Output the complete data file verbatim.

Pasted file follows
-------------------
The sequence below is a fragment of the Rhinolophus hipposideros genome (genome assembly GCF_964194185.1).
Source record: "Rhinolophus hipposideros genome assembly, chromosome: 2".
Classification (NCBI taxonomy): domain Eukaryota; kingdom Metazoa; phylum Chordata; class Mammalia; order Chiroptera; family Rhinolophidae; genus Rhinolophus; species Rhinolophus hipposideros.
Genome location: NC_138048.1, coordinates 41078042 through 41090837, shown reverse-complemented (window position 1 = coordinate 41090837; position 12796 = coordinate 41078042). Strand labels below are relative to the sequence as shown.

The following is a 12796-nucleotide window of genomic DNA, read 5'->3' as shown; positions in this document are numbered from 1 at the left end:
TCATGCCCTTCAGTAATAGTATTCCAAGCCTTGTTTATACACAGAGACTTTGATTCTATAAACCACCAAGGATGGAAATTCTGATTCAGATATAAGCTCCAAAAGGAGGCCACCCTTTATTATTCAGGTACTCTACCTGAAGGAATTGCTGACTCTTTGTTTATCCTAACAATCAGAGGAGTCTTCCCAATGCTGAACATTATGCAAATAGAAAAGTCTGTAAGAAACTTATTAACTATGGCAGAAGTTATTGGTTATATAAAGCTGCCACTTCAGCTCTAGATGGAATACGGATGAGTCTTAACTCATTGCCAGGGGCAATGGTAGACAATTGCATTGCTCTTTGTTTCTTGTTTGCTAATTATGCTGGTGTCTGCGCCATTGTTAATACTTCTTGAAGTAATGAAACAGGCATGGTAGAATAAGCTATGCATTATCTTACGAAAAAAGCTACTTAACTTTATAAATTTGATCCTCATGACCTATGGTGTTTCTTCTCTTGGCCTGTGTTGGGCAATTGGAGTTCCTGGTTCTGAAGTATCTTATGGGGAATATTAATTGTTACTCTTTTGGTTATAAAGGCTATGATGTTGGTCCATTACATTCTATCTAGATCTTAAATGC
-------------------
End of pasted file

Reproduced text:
The sequence below is a fragment of the Rhinolophus hipposideros genome (genome assembly GCF_964194185.1).
Source record: "Rhinolophus hipposideros genome assembly, chromosome: 2".
Classification (NCBI taxonomy): domain Eukaryota; kingdom Metazoa; phylum Chordata; class Mammalia; order Chiroptera; family Rhinolophidae; genus Rhinolophus; species Rhinolophus hipposideros.
Genome location: NC_138048.1, coordinates 41078042 through 41090837, shown reverse-complemented (window position 1 = coordinate 41090837; position 12796 = coordinate 41078042). Strand labels below are relative to the sequence as shown.

The following is a 12796-nucleotide window of genomic DNA, read 5'->3' as shown; positions in this document are numbered from 1 at the left end:
TCATGCCCTTCAGTAATAGTATTCCAAGCCTTGTTTATACACAGAGACTTTGATTCTATAAACCACCAAGGATGGAAATTCTGATTCAGATATAAGCTCCAAAAGGAGGCCACCCTTTATTATTCAGGTACTCTACCTGAAGGAATTGCTGACTCTTTGTTTATCCTAACAATCAGAGGAGTCTTCCCAATGCTGAACATTATGCAAATAGAAAAGTCTGTAAGAAACTTATTAACTATGGCAGAAGTTATTGGTTATATAAAGCTGCCACTTCAGCTCTAGATGGAATACGGATGAGTCTTAACTCATTGCCAGGGGCAATGGTAGACAATTGCATTGCTCTTTGTTTCTTGTTTGCTAATTATGCTGGTGTCTGCGCCATTGTTAATACTTCTTGAAGTAATGAAACAGGCATGGTAGAATAAGCTATGCATTATCTTACGAAAAAAGCTACTTAACTTTATAAATTTGATCCTCATGACCTATGGTGTTTCTTCTCTTGGCCTGTGTTGGGCAATTGGAGTTCCTGGTTCTGAAGTATCTTATGGGGAATATTAATTGTTACTCTTTTGGTTATAAAGGCTATGATGTTGGTCCATTACATTCTATCTAGATCTTAAATGC